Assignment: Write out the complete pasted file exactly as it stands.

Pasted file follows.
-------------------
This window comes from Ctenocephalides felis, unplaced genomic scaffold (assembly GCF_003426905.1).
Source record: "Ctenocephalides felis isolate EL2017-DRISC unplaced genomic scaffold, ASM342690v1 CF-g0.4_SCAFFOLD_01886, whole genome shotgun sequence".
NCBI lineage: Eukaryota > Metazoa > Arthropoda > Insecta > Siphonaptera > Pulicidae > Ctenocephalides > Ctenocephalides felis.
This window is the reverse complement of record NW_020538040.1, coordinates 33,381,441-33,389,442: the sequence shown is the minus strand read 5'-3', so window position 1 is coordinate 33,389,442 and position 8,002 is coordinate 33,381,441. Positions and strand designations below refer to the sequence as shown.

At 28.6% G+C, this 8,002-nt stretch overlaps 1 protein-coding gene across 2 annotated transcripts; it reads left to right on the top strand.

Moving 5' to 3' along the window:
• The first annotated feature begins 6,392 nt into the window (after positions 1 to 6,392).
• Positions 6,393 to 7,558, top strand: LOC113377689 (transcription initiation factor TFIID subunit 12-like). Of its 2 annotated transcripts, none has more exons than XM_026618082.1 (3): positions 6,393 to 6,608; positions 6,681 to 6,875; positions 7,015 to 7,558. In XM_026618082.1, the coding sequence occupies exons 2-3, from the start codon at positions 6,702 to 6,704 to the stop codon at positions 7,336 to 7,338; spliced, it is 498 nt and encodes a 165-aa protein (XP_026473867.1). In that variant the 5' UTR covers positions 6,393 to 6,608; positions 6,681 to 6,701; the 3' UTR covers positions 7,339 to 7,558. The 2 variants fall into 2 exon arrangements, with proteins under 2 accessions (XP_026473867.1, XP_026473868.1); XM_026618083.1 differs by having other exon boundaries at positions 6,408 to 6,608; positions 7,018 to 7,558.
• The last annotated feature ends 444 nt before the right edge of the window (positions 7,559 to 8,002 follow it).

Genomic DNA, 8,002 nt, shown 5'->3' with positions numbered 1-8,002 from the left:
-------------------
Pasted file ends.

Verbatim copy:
This window comes from Ctenocephalides felis, unplaced genomic scaffold (assembly GCF_003426905.1).
Source record: "Ctenocephalides felis isolate EL2017-DRISC unplaced genomic scaffold, ASM342690v1 CF-g0.4_SCAFFOLD_01886, whole genome shotgun sequence".
NCBI lineage: Eukaryota > Metazoa > Arthropoda > Insecta > Siphonaptera > Pulicidae > Ctenocephalides > Ctenocephalides felis.
This window is the reverse complement of record NW_020538040.1, coordinates 33,381,441-33,389,442: the sequence shown is the minus strand read 5'-3', so window position 1 is coordinate 33,389,442 and position 8,002 is coordinate 33,381,441. Positions and strand designations below refer to the sequence as shown.

At 28.6% G+C, this 8,002-nt stretch overlaps 1 protein-coding gene across 2 annotated transcripts; it reads left to right on the top strand.

Moving 5' to 3' along the window:
• The first annotated feature begins 6,392 nt into the window (after positions 1 to 6,392).
• Positions 6,393 to 7,558, top strand: LOC113377689 (transcription initiation factor TFIID subunit 12-like). Of its 2 annotated transcripts, none has more exons than XM_026618082.1 (3): positions 6,393 to 6,608; positions 6,681 to 6,875; positions 7,015 to 7,558. In XM_026618082.1, the coding sequence occupies exons 2-3, from the start codon at positions 6,702 to 6,704 to the stop codon at positions 7,336 to 7,338; spliced, it is 498 nt and encodes a 165-aa protein (XP_026473867.1). In that variant the 5' UTR covers positions 6,393 to 6,608; positions 6,681 to 6,701; the 3' UTR covers positions 7,339 to 7,558. The 2 variants fall into 2 exon arrangements, with proteins under 2 accessions (XP_026473867.1, XP_026473868.1); XM_026618083.1 differs by having other exon boundaries at positions 6,408 to 6,608; positions 7,018 to 7,558.
• The last annotated feature ends 444 nt before the right edge of the window (positions 7,559 to 8,002 follow it).

Genomic DNA, 8,002 nt, shown 5'->3' with positions numbered 1-8,002 from the left: